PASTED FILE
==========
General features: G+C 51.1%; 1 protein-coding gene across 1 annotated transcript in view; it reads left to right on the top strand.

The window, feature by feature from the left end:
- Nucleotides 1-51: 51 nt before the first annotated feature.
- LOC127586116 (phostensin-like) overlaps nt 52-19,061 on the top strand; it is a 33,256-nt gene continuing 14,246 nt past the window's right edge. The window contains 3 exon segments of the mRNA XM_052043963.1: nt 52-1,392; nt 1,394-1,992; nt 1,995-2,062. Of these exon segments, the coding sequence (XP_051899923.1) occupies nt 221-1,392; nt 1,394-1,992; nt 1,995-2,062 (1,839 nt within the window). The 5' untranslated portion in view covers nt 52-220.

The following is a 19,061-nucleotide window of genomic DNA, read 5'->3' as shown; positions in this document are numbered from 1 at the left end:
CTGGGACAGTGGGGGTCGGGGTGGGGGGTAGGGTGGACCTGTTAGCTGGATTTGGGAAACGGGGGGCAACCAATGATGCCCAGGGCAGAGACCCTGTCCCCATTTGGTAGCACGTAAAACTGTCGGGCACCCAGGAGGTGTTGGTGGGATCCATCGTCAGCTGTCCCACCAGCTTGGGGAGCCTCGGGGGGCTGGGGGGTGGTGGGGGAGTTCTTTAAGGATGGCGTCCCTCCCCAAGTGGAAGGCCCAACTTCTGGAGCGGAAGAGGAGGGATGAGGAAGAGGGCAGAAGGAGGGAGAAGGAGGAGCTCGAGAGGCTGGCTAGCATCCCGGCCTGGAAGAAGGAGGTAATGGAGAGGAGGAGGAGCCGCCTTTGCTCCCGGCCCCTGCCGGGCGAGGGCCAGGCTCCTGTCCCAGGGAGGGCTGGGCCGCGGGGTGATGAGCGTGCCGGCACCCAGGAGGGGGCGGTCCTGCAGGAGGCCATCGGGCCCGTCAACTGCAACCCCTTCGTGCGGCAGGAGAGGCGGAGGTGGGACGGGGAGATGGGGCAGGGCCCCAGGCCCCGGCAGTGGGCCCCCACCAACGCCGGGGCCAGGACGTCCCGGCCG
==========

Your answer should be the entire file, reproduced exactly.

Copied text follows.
General features: G+C 51.1%; 1 protein-coding gene across 1 annotated transcript in view; it reads left to right on the top strand.

The window, feature by feature from the left end:
- Nucleotides 1-51: 51 nt before the first annotated feature.
- LOC127586116 (phostensin-like) overlaps nt 52-19,061 on the top strand; it is a 33,256-nt gene continuing 14,246 nt past the window's right edge. The window contains 3 exon segments of the mRNA XM_052043963.1: nt 52-1,392; nt 1,394-1,992; nt 1,995-2,062. Of these exon segments, the coding sequence (XP_051899923.1) occupies nt 221-1,392; nt 1,394-1,992; nt 1,995-2,062 (1,839 nt within the window). The 5' untranslated portion in view covers nt 52-220.

The following is a 19,061-nucleotide window of genomic DNA, read 5'->3' as shown; positions in this document are numbered from 1 at the left end:
CTGGGACAGTGGGGGTCGGGGTGGGGGGTAGGGTGGACCTGTTAGCTGGATTTGGGAAACGGGGGGCAACCAATGATGCCCAGGGCAGAGACCCTGTCCCCATTTGGTAGCACGTAAAACTGTCGGGCACCCAGGAGGTGTTGGTGGGATCCATCGTCAGCTGTCCCACCAGCTTGGGGAGCCTCGGGGGGCTGGGGGGTGGTGGGGGAGTTCTTTAAGGATGGCGTCCCTCCCCAAGTGGAAGGCCCAACTTCTGGAGCGGAAGAGGAGGGATGAGGAAGAGGGCAGAAGGAGGGAGAAGGAGGAGCTCGAGAGGCTGGCTAGCATCCCGGCCTGGAAGAAGGAGGTAATGGAGAGGAGGAGGAGCCGCCTTTGCTCCCGGCCCCTGCCGGGCGAGGGCCAGGCTCCTGTCCCAGGGAGGGCTGGGCCGCGGGGTGATGAGCGTGCCGGCACCCAGGAGGGGGCGGTCCTGCAGGAGGCCATCGGGCCCGTCAACTGCAACCCCTTCGTGCGGCAGGAGAGGCGGAGGTGGGACGGGGAGATGGGGCAGGGCCCCAGGCCCCGGCAGTGGGCCCCCACCAACGCCGGGGCCAGGACGTCCCGGCCG